Some NEW (and experienced) RIDER TIPS
based on a list from an unknown club
modified and expanded for the KBA
Club Ride / Paceline Safety
By staying focused on the following tips, you can help make your ride as well as the ride of those around you much more relaxing, fun and most importantly safe. Everyone has been new to pacelines at one time or another. Be sure to watch more experienced riders as they move through the paceline, they can be an excellent source of knowledge. If you are new and do not have experience in pacelines, we recommend that you start with the "cruiser" group your first week.
Obey the rules of the road. All traffic laws apply when you are on the bike.
Helmets are required – No exceptions
A parent or guardian must accompany children under 18.
No radio / CD / Tape / MP3 Headphones while riding.
Ride no more than 2 wide. If impeding traffic, go to a single paceline.
Be courteous to drivers, stay as far right as safely possible.
Do not pass cars at a red light and creep to the front unless joining other riders.
If stopping for mechanicals or to wait on others, pull completely off the road.
NO Aero bars in the paceline. They are very dangerous in group rides.
When passing other riders, always pass on the left and call "on your left".
When turning, keep a tight corner and follow the line of the group – do not hit the brakes.
Keep your eyes on the road ahead of you, not just on the wheel in front of you.
Leave it how you found it or better – No Littering
Ride at your own risk.
Use hand signals if you feel safe doing so, otherwise use verbal signals.
Hand open and to side, down or back = Stopping / Slowing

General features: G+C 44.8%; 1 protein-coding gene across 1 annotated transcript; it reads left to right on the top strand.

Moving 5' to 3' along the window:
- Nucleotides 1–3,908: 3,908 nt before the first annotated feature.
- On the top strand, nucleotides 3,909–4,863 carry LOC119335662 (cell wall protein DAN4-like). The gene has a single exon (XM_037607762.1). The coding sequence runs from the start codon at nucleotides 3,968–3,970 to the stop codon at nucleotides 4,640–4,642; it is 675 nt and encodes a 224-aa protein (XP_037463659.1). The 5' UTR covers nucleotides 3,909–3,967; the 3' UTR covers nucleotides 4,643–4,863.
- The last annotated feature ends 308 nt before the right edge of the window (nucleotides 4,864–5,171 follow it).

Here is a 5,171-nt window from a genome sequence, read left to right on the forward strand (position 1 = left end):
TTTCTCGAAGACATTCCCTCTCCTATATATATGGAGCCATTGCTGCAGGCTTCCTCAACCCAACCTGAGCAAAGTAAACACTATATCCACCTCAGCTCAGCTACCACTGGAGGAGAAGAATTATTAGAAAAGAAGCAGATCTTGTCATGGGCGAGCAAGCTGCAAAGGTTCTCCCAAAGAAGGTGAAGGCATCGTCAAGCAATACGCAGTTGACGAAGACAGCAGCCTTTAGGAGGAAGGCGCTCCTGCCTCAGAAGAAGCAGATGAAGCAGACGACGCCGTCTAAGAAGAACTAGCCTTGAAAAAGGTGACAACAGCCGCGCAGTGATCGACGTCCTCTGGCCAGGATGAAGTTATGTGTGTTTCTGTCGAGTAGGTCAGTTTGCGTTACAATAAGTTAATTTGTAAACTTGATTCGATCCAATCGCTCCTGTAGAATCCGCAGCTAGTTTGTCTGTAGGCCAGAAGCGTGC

Left Hand Point Out = Left Turn
Right Hand Point Out / Left arm bent up = Right Turn (Right hand use is not only recognized legally, but prefered in some regions)
Pointing Down to left or right = Road hazard
Use audible signals for turns, stops, and slowing, cars, pedestrians, other cyclists, etc.:
Car up = Car approaching in front.
Car Back = Car approaching / passing from the rear. (note: "car" is generic for ANY vehicle)
Hole, Bump, Crack, Road Kill, Gravel, Walker, Runner, Water, etc.
Also indicate the side that the hazard is located. (up, right, left)
Paceline 101 (We don't do much REAL pacelining in our hills, but . . .)
A paceline is a group of riders in a formation that alternates riding at the front (pulling) with drafting off other riders at the back. This allows second and additional riders to benefit from the reduced wind drag.
No sudden movements. You need to ride straight with a steady speed maintaining an equal distance to the wheel in front of you. Avoid excessive coasting and slowing.
Keep pedaling consistently, do not follow a pedal and coast routine, this causes a slingshot effect in the paceline.